Martial Arts in Agile

As part of working within the agile world, we often scour and take great ideas from everywhere.  We will also form a few of our own.  Many come from seemingly unconventional sources such as the world of martial arts.  The terminology of Shu, Ha, Ri, – the maturity phases of a team passing through beginner, intermediate and expert, come from Aikido.   I remember Bruce Lee as an epic master and his art of Jeet Kune Do also expressing several wonderful maxims.  Among them; be like water, and with all motion: be direct, simple and efficient.  Sounding pretty agile yet?  I was pointed towards a book called Zen in the Martial Arts by Joe Hyam.   It is a wonderful and quick read by a student of Bruce Lee, that shares his wisdom with more than a few stories.  It is as applicable to the world of agile, as it is to martial arts.  The same human mind is at the center of both; learning, growing, overcoming.  Here are some of the passages that echoed amidst my own thoughts and resonated with my experiences.   I encourage you to read it as well.  There were three themes I saw as fairly prevalent.

The Mind – It is a powerful part of everything we endeavor upon. Visualize the success, focus, concentrate and RELAX.  Channel the effort, don’t let it dissipate or be spent thrashing.  (Distractions may be technical or even emotional.)  We need to know ourselves with a constant awareness.   Most of the time we invent and create our own fears.  Thoughts grow in the mind like in a garden – are we growing our fears, doubts, and negativity or are we fostering confidence and trust?  ‘Tighten’ or focus the mind towards achieving one specific goal at a time.  At times the mind is not ready to receive and we would do well to instead be more like an empty cup and be able to accept ideas and learn from everywhere.  Fully committing ourselves to the most advisable and best solution.   Nothing is impossible to a mind that is willing.  Flexibility wins over rigidity.  The power of the mind is infinite.

Zen – There is a Zen riddle: “When you seek it you cannot find it.”   This is so true.  There are many problems that are best solved indirectly, or perhaps need time and experience in order to solve.  These might be support or growth type of issues, or even team environment and cultural changes that have a different tempo.  Sometimes these are problems which seem to affix us, distract us, and yes – seem to BLOCK us.  Some will be alleviated only as a side affect of other initiatives and endeavors.  Still others we will simply move around and come back to.  Remember that even Masters have Masters and are themselves CONTINUOUSLY learning.  When Masters (Scrum Masters, Coaches, etc.)  prefer to SHARE and not show students – both will leave the experience better.  Philosophy, zen, as a vehicle for personal development which de-emphasizes sheer intellect and instead points towards intuitive action.  I remember another zen saying – “It is the space between the bars which keeps the tiger caged”.  I have always picture the tempo of what we do – time itself as a space like the spacing in notes.  If we disconnect for too long a time – there is plenty of room for that tiger to escape.  The same with agile sprints, standups or touchpoints and letting disaster slip from our control.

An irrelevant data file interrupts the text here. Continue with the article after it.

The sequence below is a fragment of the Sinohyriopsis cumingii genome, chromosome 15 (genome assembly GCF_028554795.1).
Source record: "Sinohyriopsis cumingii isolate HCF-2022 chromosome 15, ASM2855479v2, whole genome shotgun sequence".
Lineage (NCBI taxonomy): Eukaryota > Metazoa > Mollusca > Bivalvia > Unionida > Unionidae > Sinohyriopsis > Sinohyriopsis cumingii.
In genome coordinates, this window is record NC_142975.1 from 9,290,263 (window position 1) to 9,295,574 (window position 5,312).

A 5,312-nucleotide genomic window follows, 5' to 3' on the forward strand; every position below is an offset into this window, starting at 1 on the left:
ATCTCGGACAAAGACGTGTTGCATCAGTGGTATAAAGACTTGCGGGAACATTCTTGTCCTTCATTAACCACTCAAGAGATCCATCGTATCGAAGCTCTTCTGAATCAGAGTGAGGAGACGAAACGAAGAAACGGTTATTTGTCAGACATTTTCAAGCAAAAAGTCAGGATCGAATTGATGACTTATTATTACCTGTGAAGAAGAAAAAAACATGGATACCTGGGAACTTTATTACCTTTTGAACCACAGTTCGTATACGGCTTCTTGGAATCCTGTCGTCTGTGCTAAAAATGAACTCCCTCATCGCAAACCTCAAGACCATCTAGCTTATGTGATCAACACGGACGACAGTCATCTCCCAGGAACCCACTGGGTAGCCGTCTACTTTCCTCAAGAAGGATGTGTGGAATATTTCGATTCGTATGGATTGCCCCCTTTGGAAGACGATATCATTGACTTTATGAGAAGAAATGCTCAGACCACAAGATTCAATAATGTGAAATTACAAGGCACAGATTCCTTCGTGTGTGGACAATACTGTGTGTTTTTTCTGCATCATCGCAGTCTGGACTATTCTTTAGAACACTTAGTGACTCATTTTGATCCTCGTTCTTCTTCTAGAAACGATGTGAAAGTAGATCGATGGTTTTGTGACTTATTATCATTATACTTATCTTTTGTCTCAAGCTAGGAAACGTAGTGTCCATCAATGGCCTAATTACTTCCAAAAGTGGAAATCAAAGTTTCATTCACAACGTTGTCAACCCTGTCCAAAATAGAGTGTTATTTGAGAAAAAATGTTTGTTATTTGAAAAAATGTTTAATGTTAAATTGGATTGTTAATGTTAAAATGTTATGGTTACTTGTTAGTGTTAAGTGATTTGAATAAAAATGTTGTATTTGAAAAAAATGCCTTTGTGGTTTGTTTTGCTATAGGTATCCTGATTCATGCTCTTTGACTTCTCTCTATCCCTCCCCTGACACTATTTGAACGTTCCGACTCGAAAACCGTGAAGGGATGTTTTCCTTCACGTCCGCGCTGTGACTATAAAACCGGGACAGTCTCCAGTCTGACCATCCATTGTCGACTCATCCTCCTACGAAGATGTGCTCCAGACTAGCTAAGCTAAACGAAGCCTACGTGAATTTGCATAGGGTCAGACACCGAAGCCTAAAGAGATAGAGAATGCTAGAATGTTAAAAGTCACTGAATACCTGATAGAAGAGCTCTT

Confidence – It is not self consciousness but concentration that should be cherished.  A defeat is part of the learning process.  Just do it, because with practice, anything become second nature and part of a natural instinctive reflex that no longer requires thought.  Diving into a problem or going up against a partner on the mat, you are simply seeking to become better and more experienced in the work ‘dojo’.  Situations which are unfamiliar to us cause us to be less confident.  It is our own exploration, extending ourselves into what we do and probing the limits or our abilities that offers us the greatest experience.  By seeking out others who are better than we are – we are able to improve.  When we lose our temper – we lose ourselves, we are no longer learning, and the situation rarely allows anyone to come away unharmed.  Accept yourself even with your limitations.  Practice and mastery of trivial things will allow us mastery of larger, and more precious things.

Hopefully not too much like a fortune cookie…  Yet there it is.

Years ago, I was preparing a meeting room.  50 minutes to help a team (in a defensive posture) get into some actionable technical debt that they had been criticized for by management.  It occurred to me to leave my shoes at the door.  I was treating that time/room akin to a dojo or safe place to learn.  Enlightenment.   It was simply a visual cue when combined with a few more analogies, helped quickly calm the team to get on into the work.   By picking them up and out of a combative context, it was fairly easy to help the team focus.  We flew through an exercise to identify, recommend priority and value for this technical debt.  All of which was from legacy code and project initiatives remaining prior from their adopting scrum.  We even had fun.   ( I did have clean socks and didn’t force anyone to remove their shoes.)

As Ever – if there are any challenges you are facing, a book that especially resonated with you, or you would simply like to share…  please.

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